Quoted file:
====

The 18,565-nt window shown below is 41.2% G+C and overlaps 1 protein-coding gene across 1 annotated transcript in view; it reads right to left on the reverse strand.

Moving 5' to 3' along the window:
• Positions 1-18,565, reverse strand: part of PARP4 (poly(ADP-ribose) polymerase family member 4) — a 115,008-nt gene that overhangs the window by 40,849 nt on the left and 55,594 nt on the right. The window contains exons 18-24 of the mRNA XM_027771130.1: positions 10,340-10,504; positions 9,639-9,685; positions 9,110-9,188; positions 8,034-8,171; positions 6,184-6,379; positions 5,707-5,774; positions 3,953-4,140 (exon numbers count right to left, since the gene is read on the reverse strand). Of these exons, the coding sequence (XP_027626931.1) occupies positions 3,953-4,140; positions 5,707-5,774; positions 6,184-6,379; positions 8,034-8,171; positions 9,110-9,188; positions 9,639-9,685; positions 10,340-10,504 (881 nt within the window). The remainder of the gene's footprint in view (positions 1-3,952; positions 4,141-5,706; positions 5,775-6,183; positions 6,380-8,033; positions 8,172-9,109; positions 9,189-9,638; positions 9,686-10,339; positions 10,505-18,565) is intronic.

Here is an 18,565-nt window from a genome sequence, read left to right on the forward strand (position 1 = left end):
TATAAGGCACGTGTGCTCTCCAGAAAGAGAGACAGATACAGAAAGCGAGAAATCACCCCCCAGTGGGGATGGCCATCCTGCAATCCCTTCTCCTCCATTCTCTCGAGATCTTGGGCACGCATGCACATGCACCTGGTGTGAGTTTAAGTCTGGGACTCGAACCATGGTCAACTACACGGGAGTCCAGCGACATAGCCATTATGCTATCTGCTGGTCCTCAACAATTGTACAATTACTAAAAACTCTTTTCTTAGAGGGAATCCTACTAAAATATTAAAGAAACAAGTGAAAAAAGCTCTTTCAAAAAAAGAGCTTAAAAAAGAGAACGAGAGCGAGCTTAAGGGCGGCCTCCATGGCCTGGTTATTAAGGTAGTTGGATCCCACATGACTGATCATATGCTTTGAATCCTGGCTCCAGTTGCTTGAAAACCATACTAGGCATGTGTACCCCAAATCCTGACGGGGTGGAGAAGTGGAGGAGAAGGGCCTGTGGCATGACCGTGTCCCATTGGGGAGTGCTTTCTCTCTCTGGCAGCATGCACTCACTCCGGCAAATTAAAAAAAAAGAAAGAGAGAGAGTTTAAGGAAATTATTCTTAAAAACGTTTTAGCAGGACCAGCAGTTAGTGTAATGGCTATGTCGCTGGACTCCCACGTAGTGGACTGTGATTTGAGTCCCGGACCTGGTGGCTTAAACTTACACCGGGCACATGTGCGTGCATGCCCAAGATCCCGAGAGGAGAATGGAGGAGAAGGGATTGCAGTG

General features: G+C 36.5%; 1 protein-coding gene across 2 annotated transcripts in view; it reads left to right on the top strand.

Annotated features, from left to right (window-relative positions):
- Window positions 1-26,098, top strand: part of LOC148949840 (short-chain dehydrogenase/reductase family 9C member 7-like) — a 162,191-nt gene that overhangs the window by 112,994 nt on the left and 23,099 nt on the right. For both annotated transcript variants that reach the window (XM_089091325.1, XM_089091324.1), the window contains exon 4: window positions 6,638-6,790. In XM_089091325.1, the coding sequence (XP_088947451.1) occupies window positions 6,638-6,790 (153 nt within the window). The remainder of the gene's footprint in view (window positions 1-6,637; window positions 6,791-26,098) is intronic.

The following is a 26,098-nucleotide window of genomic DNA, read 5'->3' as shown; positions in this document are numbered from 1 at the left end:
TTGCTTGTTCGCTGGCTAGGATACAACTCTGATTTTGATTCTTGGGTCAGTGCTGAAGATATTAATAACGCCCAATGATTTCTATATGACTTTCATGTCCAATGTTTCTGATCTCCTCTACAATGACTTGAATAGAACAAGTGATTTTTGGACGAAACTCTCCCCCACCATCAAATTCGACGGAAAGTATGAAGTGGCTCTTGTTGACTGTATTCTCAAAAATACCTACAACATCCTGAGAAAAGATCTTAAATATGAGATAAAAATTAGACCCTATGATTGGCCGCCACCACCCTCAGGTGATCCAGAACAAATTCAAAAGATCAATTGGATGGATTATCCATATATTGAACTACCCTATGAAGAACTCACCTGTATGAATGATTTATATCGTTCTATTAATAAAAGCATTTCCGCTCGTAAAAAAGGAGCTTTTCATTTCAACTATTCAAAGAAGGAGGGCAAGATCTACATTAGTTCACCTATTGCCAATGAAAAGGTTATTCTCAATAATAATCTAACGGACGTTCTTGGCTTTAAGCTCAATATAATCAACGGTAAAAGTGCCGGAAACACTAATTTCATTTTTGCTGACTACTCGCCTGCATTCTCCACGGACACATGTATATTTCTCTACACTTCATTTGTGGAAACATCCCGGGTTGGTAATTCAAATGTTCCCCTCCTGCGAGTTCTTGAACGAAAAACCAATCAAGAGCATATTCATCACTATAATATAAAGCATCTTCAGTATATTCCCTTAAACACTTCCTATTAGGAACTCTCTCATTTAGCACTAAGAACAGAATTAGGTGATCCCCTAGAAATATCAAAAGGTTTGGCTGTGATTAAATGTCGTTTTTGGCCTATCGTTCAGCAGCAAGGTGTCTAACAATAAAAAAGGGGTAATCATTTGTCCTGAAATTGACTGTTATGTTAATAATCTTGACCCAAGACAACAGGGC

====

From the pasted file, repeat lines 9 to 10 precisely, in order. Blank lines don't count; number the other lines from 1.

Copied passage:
The following is a 26,098-nucleotide window of genomic DNA, read 5'->3' as shown; positions in this document are numbered from 1 at the left end:
TTGCTTGTTCGCTGGCTAGGATACAACTCTGATTTTGATTCTTGGGTCAGTGCTGAAGATATTAATAACGCCCAATGATTTCTATATGACTTTCATGTCCAATGTTTCTGATCTCCTCTACAATGACTTGAATAGAACAAGTGATTTTTGGACGAAACTCTCCCCCACCATCAAATTCGACGGAAAGTATGAAGTGGCTCTTGTTGACTGTATTCTCAAAAATACCTACAACATCCTGAGAAAAGATCTTAAATATGAGATAAAAATTAGACCCTATGATTGGCCGCCACCACCCTCAGGTGATCCAGAACAAATTCAAAAGATCAATTGGATGGATTATCCATATATTGAACTACCCTATGAAGAACTCACCTGTATGAATGATTTATATCGTTCTATTAATAAAAGCATTTCCGCTCGTAAAAAAGGAGCTTTTCATTTCAACTATTCAAAGAAGGAGGGCAAGATCTACATTAGTTCACCTATTGCCAATGAAAAGGTTATTCTCAATAATAATCTAACGGACGTTCTTGGCTTTAAGCTCAATATAATCAACGGTAAAAGTGCCGGAAACACTAATTTCATTTTTGCTGACTACTCGCCTGCATTCTCCACGGACACATGTATATTTCTCTACACTTCATTTGTGGAAACATCCCGGGTTGGTAATTCAAATGTTCCCCTCCTGCGAGTTCTTGAACGAAAAACCAATCAAGAGCATATTCATCACTATAATATAAAGCATCTTCAGTATATTCCCTTAAACACTTCCTATTAGGAACTCTCTCATTTAGCACTAAGAACAGAATTAGGTGATCCCCTAGAAATATCAAAAGGTTTGGCTGTGATTAAATGTCGTTTTTGGCCTATCGTTCAGCAGCAAGGTGTCTAACAATAAAAAAGGGGTAATCATTTGTCCTGAAATTGACTGTTATGTTAATAATCTTGACCCAAGACAACAGGGC